GK: And how did you become Hindutheran?

TR (INDIAN): I went to a supper in a holy place.

GK: A church supper.

TR (INDIAN): And I had the dish of the hot fish with the noodles.

GK: Tuna hotdish.

TR (INDIAN): And my eyes were opened.

GK: But you're still Hindu. And these cows are sacred to you, right?

TR (INDIAN): Some are more sacred than others. Some of them are very very bad. Very selfish. And that is why I am going to open the gate. (FOOTSTEPS)

GK: Are you sure about this?

TR (INDIAN): Martin Buber said that life is a journey to a destination of which the traveler is unaware.

GK: Yes. I've always hoped that that was Baskin Robbins.

TR (INDIAN): It's time for the cows to take their journey. (GATE CREAKS OPEN, COWS MOVING PAST, CLOPPING IN MUD) (BRIDGE, TIME PASSAGE)

SS: He did what? The Ramalama Origami has released my herd? They're gone?

GK: They went out to see the world.

SS: But I spent millions of dollars to buy those cows.

GK: And don't think they're not grateful. But— everybody has to leave home eventually.

SS: I got a movie offer today. They want me to do a remake of "The Wild Bunch" — an all-female version. Me and Susan Sarandon and Kathy Bates and Celeste Holm ride into a Mexican border town and steal a shipment of guns and try to shoot our way out and there's a blazing gunfight for about six minutes and we all die .

GK: Sounds like fun.

SS: Think I should do it?

GK: I think you should.

SS: I was so sure I had a mission to rescue cows. And now this place will probably go over to that disgusting Briggs Wofford.

TR (RICH GUY): Heh heh heh. Right here, Miss LeToile. Behind the arras.

SS: How dare you come in my house?

TR (RICH GUY): I was thinking of it as my house, actually.

SS: What's that in your hand?

TR (RICH GUY): Ever see a $100,000-bill? I got eighty of them here. Nice and fresh. Yours. Legal tender.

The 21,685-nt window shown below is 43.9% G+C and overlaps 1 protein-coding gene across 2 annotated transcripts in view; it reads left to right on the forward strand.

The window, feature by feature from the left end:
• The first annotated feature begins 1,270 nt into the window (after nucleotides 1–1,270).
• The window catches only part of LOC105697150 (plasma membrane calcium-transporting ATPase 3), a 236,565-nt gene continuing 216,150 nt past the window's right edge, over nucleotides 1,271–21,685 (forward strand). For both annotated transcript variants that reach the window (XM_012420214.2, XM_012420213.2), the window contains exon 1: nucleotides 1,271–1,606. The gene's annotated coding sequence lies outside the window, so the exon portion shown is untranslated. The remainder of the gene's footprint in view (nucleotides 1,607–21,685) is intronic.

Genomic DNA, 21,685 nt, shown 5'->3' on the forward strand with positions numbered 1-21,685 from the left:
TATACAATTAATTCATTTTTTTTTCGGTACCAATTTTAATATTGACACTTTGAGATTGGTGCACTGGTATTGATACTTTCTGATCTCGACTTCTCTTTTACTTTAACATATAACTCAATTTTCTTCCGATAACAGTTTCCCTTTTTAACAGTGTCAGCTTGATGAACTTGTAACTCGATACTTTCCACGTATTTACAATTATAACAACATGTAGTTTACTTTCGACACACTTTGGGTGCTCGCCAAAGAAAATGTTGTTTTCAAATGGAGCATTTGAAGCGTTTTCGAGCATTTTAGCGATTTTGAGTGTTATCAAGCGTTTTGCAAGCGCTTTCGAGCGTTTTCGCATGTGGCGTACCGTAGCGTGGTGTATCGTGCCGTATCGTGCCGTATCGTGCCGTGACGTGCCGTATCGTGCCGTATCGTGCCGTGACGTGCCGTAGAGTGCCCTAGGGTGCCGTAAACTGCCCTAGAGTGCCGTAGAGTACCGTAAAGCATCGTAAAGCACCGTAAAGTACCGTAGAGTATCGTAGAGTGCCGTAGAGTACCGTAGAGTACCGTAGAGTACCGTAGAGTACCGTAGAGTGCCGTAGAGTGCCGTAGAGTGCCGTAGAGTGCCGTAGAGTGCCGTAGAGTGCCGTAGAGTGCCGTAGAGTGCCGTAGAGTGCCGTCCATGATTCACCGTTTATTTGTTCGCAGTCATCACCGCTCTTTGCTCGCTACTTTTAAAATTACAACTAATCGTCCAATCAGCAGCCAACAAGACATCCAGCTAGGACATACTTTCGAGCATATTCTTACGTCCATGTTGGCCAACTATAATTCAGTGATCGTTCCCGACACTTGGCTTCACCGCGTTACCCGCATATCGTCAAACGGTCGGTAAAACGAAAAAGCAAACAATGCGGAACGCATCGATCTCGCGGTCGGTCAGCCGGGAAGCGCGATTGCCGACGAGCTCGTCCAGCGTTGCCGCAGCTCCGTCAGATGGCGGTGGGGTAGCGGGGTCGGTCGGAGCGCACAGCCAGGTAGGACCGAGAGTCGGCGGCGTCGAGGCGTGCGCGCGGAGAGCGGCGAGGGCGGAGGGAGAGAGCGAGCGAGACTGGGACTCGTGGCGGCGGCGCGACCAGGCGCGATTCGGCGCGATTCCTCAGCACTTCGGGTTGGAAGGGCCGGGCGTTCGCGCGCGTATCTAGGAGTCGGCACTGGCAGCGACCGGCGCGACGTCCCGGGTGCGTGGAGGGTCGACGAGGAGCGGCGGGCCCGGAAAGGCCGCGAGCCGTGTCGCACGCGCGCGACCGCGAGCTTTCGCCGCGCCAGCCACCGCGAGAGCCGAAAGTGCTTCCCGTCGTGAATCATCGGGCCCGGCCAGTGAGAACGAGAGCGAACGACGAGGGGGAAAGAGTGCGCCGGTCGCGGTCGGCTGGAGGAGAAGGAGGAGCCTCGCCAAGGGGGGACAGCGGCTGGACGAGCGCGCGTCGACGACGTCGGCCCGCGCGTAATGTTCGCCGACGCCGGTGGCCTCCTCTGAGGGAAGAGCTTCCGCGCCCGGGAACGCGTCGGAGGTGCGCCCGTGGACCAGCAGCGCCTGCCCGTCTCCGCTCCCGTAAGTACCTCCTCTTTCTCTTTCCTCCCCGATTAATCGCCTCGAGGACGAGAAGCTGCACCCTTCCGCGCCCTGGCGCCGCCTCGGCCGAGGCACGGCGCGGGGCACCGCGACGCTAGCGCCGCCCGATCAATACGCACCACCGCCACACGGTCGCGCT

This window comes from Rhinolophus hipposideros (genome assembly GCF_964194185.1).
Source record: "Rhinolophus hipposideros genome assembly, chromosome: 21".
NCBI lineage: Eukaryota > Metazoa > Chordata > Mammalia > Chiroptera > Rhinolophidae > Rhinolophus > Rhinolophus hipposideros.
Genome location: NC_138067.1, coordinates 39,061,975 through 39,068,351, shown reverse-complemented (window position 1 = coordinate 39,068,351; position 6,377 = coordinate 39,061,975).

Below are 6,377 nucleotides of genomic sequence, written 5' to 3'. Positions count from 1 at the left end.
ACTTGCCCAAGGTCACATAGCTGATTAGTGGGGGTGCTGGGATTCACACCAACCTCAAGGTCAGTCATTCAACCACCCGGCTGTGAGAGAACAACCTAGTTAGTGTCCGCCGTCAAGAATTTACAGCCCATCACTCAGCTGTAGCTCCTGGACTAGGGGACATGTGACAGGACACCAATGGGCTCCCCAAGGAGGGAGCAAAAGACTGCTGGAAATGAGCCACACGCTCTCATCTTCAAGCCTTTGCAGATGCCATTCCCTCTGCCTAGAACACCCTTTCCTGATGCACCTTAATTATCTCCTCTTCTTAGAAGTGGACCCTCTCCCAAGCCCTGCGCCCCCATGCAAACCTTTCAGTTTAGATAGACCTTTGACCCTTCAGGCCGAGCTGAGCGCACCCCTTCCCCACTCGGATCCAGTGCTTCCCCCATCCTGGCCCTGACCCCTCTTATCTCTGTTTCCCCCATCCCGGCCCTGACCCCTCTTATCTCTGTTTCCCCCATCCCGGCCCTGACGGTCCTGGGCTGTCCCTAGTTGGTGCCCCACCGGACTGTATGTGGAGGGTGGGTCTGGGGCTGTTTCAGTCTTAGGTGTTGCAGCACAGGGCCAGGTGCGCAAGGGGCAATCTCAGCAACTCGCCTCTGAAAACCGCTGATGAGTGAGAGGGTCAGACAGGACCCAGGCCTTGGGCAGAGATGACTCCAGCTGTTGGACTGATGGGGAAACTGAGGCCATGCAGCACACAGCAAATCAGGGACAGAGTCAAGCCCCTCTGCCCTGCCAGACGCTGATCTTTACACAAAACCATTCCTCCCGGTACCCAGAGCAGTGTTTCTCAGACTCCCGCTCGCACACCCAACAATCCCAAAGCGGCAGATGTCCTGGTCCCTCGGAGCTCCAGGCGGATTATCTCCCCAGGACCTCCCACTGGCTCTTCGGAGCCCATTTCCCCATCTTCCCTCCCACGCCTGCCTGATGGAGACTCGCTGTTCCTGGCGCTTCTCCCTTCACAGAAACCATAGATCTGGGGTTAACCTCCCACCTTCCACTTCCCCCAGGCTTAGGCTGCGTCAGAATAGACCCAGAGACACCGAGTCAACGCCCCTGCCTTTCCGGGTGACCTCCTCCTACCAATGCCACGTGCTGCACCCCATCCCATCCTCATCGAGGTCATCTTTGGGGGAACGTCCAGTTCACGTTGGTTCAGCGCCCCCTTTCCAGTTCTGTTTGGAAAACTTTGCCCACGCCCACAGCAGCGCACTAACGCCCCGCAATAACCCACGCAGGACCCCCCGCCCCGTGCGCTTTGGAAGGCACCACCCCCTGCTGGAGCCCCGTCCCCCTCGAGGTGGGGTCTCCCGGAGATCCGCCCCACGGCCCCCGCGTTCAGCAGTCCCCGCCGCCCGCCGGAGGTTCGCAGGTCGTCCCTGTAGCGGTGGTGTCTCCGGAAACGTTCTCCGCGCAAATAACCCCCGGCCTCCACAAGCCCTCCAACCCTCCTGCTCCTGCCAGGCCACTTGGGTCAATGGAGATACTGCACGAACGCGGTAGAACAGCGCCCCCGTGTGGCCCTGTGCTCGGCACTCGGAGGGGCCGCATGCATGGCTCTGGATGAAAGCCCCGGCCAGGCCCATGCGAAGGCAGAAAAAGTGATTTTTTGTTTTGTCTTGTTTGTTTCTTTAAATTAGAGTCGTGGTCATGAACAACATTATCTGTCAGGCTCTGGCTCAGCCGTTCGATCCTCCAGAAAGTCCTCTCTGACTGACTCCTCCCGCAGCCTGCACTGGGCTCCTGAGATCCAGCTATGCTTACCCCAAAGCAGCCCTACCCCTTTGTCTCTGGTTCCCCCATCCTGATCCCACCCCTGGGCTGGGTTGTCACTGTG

GK: Take the money, Miss LeToile.

SS: I don't know.

GK: Take the money and go make the movie. Be happy.

TR: Right here, lady. Nice little bundle. Eight million smackeroos.

SS: I can't.

GK: Sure, you can. (COW BELLOW)

TR: What the— Where did that come from?

GK: That cow looks mad. (BELLOW, HOOF CLOPS)

TR: No— no— get away from me. (COW MOO, CHEWING MONEY) No— Ouch! My money— (MOO, GULP)

GK: Eight million dollars gone just like that. And then (TR YOWL) the cow stepped on his foot. Clint came running (FOOTSTEPS) and stuck his hand down the cow's throat (COW GAGGING) and a ranchhand put his arm in from the other end (SQUORTING) and between them they managed to get about four million back. Lawyers would have to argue in court as to whether the cow had acted in Miss LeToile's behalf in accepting payment, making it a legal sale. It would take years to figure out what to do with the Double L, and meanwhile my spring fever had improved, so I headed back home. I was broke so I hopped aboard the California Zephyr (STEAM RELEASE) during a station stop in Denver and I befriended a lady in first class named Ruth Ann Rutherford.

FN (LADY): Your hands are so soft, Mr. Noir. Are you a professional massage therapist?

GK: I am, as a matter of fact.

FN (LADY): My lower back has been acting up something terrible. Oh it hurts.

GK: We'll have to do something about that. (WHISTLE BLOW. STEAM)

(THEME)

GK: A dark night in a city that knows how to keep its secrets but one man is trying to find the answers to life's persistent questions... me. Guy Noir.

Old Sweet Songs: A Prairie Home Companion 1974-1976

Old Sweet Songs

Lovingly selected from the earliest archives of A Prairie Home Companion, this heirloom collection represents the music from earliest years of the now legendary show: 1974–1976. With songs and tunes from jazz pianist Butch Thompson, mandolin maestro Peter Ostroushko, Dakota Dave Hull and the first house band, The Powdermilk Biscuit Band (Adam Granger, Bob Douglas and Mary DuShane).